FOR IMMEDIATE RELEASE
March 4, 2015
A monthly column from Sen. Robert Nichols
As you all know this Sunday begins daylight savings time. The Legislature is taking this very literally as we 'spring forward' into high gear and begin to move bills through committees and off the floor.
Here are five things that happened this week at your Texas Capitol:
1. Double Nickels passes on the Senate Floor
Senate Bill 5 and Senate Joint Resolution 5, which were the first bills to be heard on the Senate floor this session, have been voted out of the Texas Senate and sent to the House. I am thankful to Governor Abbott, Lt. Governor Patrick and my colleagues in the Senate for their support of this bill. As our state continues to grow, our economy and much more depends upon having a safe and reliable road system.
This bill authorizes that each fiscal year, the first $2.5 billion in vehicle sales tax revenue to be put into the state's general fund. The next $2.5 billion collected would go to the State Highway Fund, to be used for the states highway infrastructure. Any revenue collected beyond $5 billion a year would be split with 50 percent going to the State Highway Fund, 20 percent to education and 30 percent to the general fund.
2. Exemptions for Veterans Organizations
Representative Otto and I have filed, SB 918 and HB 2260, which would add veterans organizations to the list of property exemptions which are not required to file a new application annually. Currently, a veterans organization must submit an application for property tax exemption each year. This often creates difficulty for the volunteers serving these organizations as they often change each year. This bill will not require them to file annually, but if the ownership of their building changes or the appraisal district feels they need to refile to update the records, they will have to do so.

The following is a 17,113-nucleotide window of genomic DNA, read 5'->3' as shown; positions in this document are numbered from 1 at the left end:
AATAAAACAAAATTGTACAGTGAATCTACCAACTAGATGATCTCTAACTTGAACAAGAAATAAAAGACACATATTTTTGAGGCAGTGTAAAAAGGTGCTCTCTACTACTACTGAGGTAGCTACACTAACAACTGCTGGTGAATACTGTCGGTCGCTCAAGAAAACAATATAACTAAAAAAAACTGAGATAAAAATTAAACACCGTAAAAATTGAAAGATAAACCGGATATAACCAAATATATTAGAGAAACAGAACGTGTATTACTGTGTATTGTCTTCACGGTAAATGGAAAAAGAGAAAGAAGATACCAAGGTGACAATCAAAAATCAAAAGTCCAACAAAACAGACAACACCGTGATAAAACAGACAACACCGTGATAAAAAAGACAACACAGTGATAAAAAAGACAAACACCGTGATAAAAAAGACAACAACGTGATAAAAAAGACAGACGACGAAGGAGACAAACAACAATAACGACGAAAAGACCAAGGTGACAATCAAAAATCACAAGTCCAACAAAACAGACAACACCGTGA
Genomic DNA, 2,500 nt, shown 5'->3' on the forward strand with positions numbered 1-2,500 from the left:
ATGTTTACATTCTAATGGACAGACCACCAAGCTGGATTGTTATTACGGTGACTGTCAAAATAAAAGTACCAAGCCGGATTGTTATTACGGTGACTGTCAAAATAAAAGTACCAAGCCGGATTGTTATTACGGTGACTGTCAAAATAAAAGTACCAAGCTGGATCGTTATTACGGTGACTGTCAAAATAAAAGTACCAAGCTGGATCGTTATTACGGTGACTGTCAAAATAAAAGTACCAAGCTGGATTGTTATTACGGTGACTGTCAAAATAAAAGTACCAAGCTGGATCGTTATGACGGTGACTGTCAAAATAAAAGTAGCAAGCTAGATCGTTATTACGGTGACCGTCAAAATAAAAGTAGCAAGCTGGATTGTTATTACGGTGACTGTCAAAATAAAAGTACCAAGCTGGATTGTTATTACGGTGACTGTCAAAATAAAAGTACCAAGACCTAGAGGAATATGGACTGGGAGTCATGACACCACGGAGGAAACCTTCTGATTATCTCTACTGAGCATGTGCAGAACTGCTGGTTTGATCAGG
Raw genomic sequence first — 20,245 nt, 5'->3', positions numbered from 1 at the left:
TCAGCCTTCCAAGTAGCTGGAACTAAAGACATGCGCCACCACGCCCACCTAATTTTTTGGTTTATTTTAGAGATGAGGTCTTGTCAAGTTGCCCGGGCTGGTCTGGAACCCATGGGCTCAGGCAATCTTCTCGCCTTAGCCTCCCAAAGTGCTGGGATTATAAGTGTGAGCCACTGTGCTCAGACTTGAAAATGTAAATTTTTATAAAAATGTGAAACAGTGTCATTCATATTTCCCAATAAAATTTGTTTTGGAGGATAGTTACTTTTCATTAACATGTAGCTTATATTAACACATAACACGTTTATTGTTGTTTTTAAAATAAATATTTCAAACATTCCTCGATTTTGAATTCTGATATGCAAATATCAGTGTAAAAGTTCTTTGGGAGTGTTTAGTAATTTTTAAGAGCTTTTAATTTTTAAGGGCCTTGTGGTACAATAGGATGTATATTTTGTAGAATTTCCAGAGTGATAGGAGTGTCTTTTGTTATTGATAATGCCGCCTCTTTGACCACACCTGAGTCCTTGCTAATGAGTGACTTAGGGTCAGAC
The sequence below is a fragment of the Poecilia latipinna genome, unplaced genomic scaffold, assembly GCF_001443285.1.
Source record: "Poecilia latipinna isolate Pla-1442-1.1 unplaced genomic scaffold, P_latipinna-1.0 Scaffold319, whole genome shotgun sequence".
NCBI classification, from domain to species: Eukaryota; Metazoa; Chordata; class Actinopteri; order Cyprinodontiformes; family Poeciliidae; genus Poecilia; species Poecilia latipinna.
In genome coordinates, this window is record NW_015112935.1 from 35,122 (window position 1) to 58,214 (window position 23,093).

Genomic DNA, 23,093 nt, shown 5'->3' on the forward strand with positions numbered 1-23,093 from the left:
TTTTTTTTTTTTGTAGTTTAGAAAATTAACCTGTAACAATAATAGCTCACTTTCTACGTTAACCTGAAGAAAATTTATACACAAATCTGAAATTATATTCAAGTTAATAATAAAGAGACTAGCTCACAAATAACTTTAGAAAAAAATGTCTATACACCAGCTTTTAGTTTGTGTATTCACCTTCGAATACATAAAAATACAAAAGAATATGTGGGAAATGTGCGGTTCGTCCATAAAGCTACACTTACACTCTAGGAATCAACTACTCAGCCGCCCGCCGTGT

3. Senate Finance Workgroups
Senator Jane Nelson, Chair of the Senate Finance Committee, has announced workgroup assignments for the committee. As the budget has eleven distinct parts, Senator Nelson has divided these up into four workgroups to ensure the members are able to fully examine the details of the budget. Each workgroup will then present their findings to the committee as a whole.
I have been named Chairman of one of the workgroups which covers areas such transportation, regulating agencies like the Public Utility Commission and the Texas Commission on Environmental Quality as well as natural resources. I am grateful to Senator Nelson for this opportunity and look forward to working with the members to determine the state's budget for the next two years.
4. Constitutional Right to Hunt and Fish
I have co-authored Senate Joint Resolution 22, by Senator Brandon Creighton, which proposes an amendment to the Texas constitution to uphold and protect the right of Texans to hunt and fish as a preferred method of managing the state's wildlife population.
Hunting and fishing has long been a part of Texas' heritage, and if you have been to my Capitol office, you know I am a fan of this tradition. By adding this 'right' to the Constitution, we will be able to protect the sporting traditions in our state from groups who would like to ban hunting. Hunting and Fishing are also effective methods of managing the state's wildlife population.
If passed by both chambers, the resolution will be sent to the voters in November 2015. Currently, 18 states have a similar version of this amendment in their state constitutions.
5. Celebrating Texas' Independence Day
This week on March 2nd we celebrated Texas' Independence Day. Set on the anniversary of the signing of Texas’ declaration of independence from Mexico, Texas Independence Day is a reminder of our state’s rich history and the legacy of freedom we must still protect. After the declaration of independence was signed, Texas went on to operate as a stand-alone Republic for 10 years until it joined the United States by a vote of the people.
While Texans are proud Americans, we still hold on to much of the individual spirit from our time as a separate nation. As the Texas legislature faces challenges this year, it is good to reflect on the courage and bravery exhibited by Texas' founders. They left a legacy of freedom, self-reliance and ingenuity that still inspires our state today.